With "La Ciudad," Riker Explores the Latino Immigrant
by Eugene Hernandez
Walking through the Four Seasons Hotel here in Toronto with filmmaker
David Riker and PR rep Jeremy Walker I get an immediate sense of the
patient, soft-spoken and thoughtful nature of the director. The two
comfortably discuss business as we proceed to a quiet spot so that Riker
and I can chat. As Walker heads back upstairs, Riker immediately asks
me for my thoughts on his new film, "La Ciudad" ("The City").
David Riker's touching feature-length collection of four vignettes about
the Latino immigrant experience in New York City is familiar -- in
researching "La Ciudad," the filmmaker spent time with an immigrant
woman who lives just down 10th Ave from my Hell's Kitchen apartment,
hanging out with her in a laundromat that she and I apparently have in
common. As we talk about the movie, and the buzz, Riker earnestly
addresses his goals for the movie.
"My hope is that the film will be seen widely," Riker explains softly,
"That the film will be seen not only within the Latin American community
here and abroad but that it will be seen by a general audience." Yet,
Riker is aware of the challenges in getting distribution -- "It's in
Spanish, it's subtitled, it's in black and white, you're asking people
to do work and I know that, but I would like the film to be seen broadly
because I want Americans to remember, whoever they are, that they
themselves are immigrants."
"There is a tremendous ignorance now about who the new immigrants are,
and that ignorance produces conditions that are unacceptable," Riker
continues, "To the extent that the powers that be in this country refer
to Latin American immigrants as illegal aliens, its impossible for the
rest of Americans to really begin to understand who this community is,
and to have a dialogue [and] at the same time, for the immigrants
themselves to express what they are feeling so that their feelings are
not just kept to themselves."
The subject of industry buzz here in Toronto, "La Ciudad" just may get
an opportunity to reach a wider audience, Riker is in talks with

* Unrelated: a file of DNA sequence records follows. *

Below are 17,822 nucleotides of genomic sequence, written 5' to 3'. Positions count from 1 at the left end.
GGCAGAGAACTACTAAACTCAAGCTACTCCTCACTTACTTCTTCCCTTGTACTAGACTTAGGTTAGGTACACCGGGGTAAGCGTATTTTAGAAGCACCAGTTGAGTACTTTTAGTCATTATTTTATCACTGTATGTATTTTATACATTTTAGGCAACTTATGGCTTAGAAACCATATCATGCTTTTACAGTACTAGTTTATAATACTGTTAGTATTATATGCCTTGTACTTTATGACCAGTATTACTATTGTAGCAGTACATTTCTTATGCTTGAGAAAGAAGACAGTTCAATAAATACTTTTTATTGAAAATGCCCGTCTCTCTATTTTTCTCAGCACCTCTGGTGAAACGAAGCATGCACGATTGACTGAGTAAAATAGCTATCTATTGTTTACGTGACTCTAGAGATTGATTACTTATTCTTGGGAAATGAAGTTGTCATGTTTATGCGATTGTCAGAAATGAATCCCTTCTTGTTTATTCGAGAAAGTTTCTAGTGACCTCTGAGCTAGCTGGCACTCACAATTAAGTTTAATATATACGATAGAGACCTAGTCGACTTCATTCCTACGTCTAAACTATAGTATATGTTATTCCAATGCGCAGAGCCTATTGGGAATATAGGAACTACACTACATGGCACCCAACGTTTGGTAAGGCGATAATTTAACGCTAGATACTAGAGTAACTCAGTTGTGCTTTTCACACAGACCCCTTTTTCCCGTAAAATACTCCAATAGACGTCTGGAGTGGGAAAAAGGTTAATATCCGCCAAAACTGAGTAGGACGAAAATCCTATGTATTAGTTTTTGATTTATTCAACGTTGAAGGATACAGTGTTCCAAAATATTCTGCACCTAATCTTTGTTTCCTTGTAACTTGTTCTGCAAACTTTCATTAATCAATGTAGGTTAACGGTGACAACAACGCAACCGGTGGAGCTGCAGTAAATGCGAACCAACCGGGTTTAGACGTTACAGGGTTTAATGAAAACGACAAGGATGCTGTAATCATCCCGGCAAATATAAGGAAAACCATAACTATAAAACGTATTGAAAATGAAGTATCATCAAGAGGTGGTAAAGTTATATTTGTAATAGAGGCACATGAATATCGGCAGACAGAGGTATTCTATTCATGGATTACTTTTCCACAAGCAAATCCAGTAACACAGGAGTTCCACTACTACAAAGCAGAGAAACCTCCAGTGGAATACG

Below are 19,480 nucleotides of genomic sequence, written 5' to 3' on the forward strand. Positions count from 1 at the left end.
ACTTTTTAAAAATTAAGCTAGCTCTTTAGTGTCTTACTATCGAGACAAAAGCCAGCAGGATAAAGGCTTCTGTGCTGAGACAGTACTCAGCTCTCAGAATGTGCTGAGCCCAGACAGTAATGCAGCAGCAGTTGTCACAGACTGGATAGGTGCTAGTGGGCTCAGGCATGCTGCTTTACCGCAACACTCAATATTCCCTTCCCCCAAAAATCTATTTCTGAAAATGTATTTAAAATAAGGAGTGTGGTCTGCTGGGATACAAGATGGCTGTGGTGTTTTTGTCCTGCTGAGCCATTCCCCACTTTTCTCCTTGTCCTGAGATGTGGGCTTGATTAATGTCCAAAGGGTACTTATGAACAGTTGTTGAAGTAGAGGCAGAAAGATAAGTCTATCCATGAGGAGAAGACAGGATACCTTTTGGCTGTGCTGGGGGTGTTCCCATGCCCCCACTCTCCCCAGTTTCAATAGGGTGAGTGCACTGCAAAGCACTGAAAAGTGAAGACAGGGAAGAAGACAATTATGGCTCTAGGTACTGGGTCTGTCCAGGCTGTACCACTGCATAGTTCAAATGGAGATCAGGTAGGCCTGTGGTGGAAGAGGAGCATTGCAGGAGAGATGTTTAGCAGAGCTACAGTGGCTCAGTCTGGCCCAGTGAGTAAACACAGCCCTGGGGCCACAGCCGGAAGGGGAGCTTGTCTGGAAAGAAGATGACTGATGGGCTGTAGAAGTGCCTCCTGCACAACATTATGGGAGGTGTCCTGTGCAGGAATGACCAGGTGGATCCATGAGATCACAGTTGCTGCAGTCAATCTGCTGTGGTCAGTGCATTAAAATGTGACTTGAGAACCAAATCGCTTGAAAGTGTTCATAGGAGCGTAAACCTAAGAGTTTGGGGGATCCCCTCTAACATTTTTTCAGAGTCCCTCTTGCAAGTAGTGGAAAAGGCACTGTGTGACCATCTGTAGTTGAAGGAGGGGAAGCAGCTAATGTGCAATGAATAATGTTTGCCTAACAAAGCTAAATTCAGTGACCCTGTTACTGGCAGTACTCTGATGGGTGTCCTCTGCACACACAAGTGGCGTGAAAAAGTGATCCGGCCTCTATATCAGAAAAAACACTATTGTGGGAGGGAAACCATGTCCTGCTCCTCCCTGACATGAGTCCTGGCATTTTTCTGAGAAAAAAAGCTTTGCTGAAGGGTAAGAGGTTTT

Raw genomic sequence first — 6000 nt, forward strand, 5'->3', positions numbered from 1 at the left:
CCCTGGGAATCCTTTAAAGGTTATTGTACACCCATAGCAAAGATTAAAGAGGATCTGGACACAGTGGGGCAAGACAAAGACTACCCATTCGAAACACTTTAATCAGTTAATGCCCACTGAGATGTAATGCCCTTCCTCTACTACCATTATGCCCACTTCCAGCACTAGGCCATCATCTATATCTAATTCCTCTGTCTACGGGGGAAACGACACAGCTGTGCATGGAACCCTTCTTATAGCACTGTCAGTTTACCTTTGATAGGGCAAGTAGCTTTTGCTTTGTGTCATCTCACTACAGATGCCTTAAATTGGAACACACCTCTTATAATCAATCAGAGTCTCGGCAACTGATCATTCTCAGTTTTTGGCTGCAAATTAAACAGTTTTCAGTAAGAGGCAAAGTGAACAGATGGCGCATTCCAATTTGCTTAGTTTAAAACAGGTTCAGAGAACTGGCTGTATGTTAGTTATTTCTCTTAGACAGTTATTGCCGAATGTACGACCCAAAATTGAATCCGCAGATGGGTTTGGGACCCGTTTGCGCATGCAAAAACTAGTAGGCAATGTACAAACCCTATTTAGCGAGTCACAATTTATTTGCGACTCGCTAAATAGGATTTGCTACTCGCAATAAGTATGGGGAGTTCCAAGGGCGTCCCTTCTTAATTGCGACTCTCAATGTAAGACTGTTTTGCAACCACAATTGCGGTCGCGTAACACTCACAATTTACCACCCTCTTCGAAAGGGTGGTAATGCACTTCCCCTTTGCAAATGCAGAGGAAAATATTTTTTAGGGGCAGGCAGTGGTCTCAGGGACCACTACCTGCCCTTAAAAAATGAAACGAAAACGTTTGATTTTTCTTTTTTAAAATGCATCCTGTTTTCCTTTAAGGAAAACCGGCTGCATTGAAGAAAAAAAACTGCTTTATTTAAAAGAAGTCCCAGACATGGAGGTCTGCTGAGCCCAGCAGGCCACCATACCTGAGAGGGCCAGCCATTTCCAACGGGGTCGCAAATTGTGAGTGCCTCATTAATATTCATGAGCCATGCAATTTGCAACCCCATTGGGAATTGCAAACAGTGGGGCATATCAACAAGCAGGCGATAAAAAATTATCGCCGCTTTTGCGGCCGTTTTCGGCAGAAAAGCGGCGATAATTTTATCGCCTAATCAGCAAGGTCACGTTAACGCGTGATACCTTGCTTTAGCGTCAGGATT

distributors and preparing for a trip to the San Sebastian Film Festival
and a screening next month as the closing night of the Los Angeles
International Latino Film Festival.
This tender portrait of contemporary immigrants struggling in a new
world evolved from Riker's own fascination with the "mass uprooting of
people on a global level." As a film student in New York, the filmmaker
was inspired by the many uprooted people who reside outside of the
city's more affluent "Woody Allen" neighborhoods.
In researching the stories and creating the four segments, which include
performances by a number of non-actors, the filmmaker forged a lasting
sense of trust between himself and the immigrants who worked with him.
"Not only am I a gringo in their eyes -- a white person -- but then when
I ask them if they will participate in the film, I am asking them to
come out of the shadows of the city," Riker explains, "Not only come out
of it, but to get in front of the lights -- building that trust has been
a big part of my work."
For one particular vignette, Riker worked with an organization that
represents garment workers. Through the group, the filmmaker built a
bridge to the workers and began to interview them. "I understand what
it means to mistrust a filmmaker, and to mistrust a journalist, because
we have done a bad job -- those of us that are in this business we have
done a bad job," Riker offers patiently, "Who should trust me -- I don't
have the attitude 'Hey you should trust me I am a man with a camera,' I
think just the opposite, 'Beware of me, I have a camera, and you better
really find out if I am genuine.'" Through persistence, members of the
community ultimately opened their homes to Riker, just as he opened
himself to their situations.
"Filmmaking is so hard and it is unforgiving work," Riker states
concludes, "You work hard and...even if you are not getting anywhere day
to day or week to week, the life itself is rich because you are making
new friendships, you are learning constantly, what I have learned is
just remarkable, only a fraction of it gets into the film, learning how
to dance a cumbia, learning how you make tamales, learning about the Day
of the Dead -- all of that became part of the filmmaker's experience --
it becomes part of your life."